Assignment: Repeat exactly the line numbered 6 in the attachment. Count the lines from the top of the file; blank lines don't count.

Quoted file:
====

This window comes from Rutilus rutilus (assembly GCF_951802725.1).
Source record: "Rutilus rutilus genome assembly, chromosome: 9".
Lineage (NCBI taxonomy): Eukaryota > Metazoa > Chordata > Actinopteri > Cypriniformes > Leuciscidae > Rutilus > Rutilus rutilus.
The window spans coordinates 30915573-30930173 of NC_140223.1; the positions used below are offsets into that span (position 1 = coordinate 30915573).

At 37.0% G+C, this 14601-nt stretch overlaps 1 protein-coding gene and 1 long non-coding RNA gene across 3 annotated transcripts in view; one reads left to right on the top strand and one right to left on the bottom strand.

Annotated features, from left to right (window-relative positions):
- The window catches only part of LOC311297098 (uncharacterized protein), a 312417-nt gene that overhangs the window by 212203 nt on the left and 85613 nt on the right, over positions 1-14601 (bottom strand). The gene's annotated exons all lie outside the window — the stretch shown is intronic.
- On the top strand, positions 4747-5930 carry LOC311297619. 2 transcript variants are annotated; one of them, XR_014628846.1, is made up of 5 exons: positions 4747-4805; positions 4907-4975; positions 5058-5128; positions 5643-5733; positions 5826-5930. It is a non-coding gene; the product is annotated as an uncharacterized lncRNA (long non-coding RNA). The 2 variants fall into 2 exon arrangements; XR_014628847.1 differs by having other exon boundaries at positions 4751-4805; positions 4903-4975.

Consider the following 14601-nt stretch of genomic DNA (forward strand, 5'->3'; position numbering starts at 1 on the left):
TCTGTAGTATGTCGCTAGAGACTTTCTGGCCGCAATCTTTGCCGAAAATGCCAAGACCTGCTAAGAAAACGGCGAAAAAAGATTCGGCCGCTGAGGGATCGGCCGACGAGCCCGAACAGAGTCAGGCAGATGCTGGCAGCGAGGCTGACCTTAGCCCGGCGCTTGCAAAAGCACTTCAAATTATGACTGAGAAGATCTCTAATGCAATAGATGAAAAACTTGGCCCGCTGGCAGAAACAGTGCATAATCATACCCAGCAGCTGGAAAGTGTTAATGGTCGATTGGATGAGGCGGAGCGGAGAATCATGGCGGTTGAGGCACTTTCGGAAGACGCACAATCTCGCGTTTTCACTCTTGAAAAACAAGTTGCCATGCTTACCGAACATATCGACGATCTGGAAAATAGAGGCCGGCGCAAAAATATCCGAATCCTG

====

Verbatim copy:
Annotated features, from left to right (window-relative positions):